Now it is upto you to decide whether it was right to charge JNUSU president with sedition

 In simple words The what and why of seditionImage: Kanhaiya Kumar
Flix Tuesday, February 16, 2016 - 14:21

In the light of the raging JNU issue, this is an attempt to convey the exact nature of sedition law in India minus the legal jargon to make it palatable to commoners like us.

The points enumerated have been aggregated from Live Law 

Well, firstly, it is Section 124A in the sixth chapter of the Indian Penal Code (IPC) that deals with sedition per se.

Interestingly the section does not even once use the word ‘sedition”!

It was not part of the original IPC of 1860 and was introduced only in 1870. When amended in 1898, the original single explanation was replaced by three sets of explanation.

To quote it verbatim:

“Whoever by words, either spoken or written, or by signs, or by visible representation, or otherwise, brings or attempts to bring into hatred or contempt, or excites or attempts to excite disaffec­tion towards, the Government established by law in India, shall be punished with imprisonment for life, to which fine may be added, or with imprisonment which may extend to three years, to which fine may be added, or with fine.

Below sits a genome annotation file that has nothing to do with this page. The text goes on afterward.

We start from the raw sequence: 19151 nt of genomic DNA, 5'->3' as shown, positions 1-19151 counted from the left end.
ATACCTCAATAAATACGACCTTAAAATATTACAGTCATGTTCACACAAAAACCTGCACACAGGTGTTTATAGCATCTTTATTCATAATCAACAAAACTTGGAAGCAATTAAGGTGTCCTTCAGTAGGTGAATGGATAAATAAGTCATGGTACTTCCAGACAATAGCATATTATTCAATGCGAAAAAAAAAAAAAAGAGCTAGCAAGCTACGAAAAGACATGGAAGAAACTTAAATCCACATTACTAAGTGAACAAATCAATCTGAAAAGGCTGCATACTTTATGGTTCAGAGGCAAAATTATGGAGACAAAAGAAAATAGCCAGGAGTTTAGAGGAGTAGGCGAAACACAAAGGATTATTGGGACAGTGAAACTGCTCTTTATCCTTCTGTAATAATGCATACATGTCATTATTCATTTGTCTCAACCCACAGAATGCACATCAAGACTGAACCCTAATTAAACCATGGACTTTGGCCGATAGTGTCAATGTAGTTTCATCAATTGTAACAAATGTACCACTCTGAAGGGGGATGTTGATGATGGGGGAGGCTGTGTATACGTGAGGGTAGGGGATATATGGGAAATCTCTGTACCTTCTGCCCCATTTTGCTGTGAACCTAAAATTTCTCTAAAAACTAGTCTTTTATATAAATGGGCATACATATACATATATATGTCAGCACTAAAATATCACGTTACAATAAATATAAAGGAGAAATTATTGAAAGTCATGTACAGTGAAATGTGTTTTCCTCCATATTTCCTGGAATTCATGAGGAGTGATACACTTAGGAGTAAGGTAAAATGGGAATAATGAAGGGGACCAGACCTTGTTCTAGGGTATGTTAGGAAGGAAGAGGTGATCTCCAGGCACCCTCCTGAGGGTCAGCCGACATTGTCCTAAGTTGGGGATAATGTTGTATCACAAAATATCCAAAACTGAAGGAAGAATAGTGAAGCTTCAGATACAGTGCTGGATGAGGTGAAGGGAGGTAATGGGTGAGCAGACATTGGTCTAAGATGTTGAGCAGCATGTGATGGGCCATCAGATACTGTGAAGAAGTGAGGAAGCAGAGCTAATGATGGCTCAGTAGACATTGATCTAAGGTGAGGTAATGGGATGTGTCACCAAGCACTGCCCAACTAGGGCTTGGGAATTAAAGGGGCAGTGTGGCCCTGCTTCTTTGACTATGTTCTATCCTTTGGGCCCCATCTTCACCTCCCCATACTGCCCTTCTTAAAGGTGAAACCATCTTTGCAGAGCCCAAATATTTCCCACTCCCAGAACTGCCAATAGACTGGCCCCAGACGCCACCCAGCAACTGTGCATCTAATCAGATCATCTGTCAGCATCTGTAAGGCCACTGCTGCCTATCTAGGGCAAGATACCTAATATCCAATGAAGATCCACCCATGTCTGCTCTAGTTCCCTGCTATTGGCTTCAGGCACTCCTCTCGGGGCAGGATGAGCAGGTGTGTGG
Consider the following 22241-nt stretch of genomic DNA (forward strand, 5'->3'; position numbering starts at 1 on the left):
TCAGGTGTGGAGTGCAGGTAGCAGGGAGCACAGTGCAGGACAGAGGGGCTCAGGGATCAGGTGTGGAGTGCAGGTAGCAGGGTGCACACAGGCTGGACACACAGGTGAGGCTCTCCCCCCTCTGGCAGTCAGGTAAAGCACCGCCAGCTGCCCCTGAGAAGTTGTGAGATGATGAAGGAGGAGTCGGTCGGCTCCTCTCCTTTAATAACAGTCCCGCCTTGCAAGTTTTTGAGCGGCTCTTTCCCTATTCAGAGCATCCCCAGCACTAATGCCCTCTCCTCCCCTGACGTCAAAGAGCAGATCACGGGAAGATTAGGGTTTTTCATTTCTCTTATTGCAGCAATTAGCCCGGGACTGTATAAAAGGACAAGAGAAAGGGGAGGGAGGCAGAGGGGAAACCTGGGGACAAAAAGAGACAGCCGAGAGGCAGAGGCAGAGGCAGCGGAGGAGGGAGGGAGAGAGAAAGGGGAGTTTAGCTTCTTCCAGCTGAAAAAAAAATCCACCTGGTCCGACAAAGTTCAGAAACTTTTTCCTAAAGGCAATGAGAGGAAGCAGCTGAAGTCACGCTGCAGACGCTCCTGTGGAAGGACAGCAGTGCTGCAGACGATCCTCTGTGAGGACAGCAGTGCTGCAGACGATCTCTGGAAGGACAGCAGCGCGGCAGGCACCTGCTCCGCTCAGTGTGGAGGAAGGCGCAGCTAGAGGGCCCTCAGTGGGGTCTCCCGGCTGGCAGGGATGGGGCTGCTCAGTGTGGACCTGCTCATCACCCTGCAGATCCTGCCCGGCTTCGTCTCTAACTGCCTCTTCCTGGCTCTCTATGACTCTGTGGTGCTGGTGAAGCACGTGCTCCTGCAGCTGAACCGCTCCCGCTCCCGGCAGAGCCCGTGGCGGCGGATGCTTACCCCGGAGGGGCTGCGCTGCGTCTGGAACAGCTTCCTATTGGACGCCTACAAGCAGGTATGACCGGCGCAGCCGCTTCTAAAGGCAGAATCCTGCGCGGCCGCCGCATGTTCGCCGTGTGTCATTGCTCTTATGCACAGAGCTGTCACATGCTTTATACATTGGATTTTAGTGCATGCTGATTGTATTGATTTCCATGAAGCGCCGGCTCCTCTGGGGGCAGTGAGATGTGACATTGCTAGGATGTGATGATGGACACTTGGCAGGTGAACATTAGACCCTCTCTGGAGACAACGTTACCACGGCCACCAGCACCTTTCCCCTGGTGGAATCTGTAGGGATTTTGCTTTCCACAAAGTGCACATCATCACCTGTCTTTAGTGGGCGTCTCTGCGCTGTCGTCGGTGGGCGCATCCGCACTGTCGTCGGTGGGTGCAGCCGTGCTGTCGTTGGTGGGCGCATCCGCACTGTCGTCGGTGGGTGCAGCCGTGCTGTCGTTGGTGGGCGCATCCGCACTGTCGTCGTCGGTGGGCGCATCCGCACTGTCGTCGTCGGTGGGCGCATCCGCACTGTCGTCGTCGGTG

Explanation 1.—The expression “disaffection” includes disloyalty and all feelings of enmity.

Explanation 2.—Comments expressing disapprobation of the measures of the Government with a view to obtain their alteration by lawful means, without exciting or attempting to excite hatred, contempt or disaffection, do not constitute an offence under this section.

Explanation 3.—Comments expressing disapprobation of the administrative or other action of the Government without exciting or attempting to excite hatred, contempt or disaffection, do not constitute an offence under this section.”

Simply put, any person by speaking or writing or through gestures or visual symbols generates hatred, contempt, disloyalty or enmity towards a lawfully elected government will be punished with:

-either life imprisonment plus fine

-or imprisonment upto three years plus fine

-or just fine

In the first two cases, fine is optional, just so that you know.

The scope of this law cannot be extended to include comments which disapprove of any governmental measure or administrative action and which seek to alter the same, but without inciting any of the above-mentioned emotions.

So, there's sedition unravelled for you. 

Now the only question remaining is whether the JNU students can actually be charged with sedition...can they?

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